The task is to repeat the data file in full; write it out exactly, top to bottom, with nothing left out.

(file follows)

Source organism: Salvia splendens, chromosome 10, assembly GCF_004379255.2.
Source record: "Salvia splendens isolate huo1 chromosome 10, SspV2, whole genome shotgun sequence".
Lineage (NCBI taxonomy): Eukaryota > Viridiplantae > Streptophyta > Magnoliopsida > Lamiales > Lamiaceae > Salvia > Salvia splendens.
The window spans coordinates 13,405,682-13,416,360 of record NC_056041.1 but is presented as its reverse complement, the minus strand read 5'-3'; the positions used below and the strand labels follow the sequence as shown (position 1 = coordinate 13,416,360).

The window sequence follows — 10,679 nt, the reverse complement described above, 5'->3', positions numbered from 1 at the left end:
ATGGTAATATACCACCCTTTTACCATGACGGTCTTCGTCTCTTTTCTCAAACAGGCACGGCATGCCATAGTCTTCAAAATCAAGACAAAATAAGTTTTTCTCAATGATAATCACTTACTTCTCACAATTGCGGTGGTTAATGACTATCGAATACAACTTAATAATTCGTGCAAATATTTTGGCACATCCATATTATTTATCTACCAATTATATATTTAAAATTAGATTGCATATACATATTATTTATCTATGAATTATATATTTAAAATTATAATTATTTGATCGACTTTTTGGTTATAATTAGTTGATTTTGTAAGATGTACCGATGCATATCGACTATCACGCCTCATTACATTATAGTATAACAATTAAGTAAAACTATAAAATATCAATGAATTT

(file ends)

Source organism: Salvia splendens, chromosome 10, assembly GCF_004379255.2.
Source record: "Salvia splendens isolate huo1 chromosome 10, SspV2, whole genome shotgun sequence".
Lineage (NCBI taxonomy): Eukaryota > Viridiplantae > Streptophyta > Magnoliopsida > Lamiales > Lamiaceae > Salvia > Salvia splendens.
The window spans coordinates 13,405,682-13,416,360 of record NC_056041.1 but is presented as its reverse complement, the minus strand read 5'-3'; the positions used below and the strand labels follow the sequence as shown (position 1 = coordinate 13,416,360).

The window sequence follows — 10,679 nt, the reverse complement described above, 5'->3', positions numbered from 1 at the left end:
ATGGTAATATACCACCCTTTTACCATGACGGTCTTCGTCTCTTTTCTCAAACAGGCACGGCATGCCATAGTCTTCAAAATCAAGACAAAATAAGTTTTTCTCAATGATAATCACTTACTTCTCACAATTGCGGTGGTTAATGACTATCGAATACAACTTAATAATTCGTGCAAATATTTTGGCACATCCATATTATTTATCTACCAATTATATATTTAAAATTAGATTGCATATACATATTATTTATCTATGAATTATATATTTAAAATTATAATTATTTGATCGACTTTTTGGTTATAATTAGTTGATTTTGTAAGATGTACCGATGCATATCGACTATCACGCCTCATTACATTATAGTATAACAATTAAGTAAAACTATAAAATATCAATGAATTT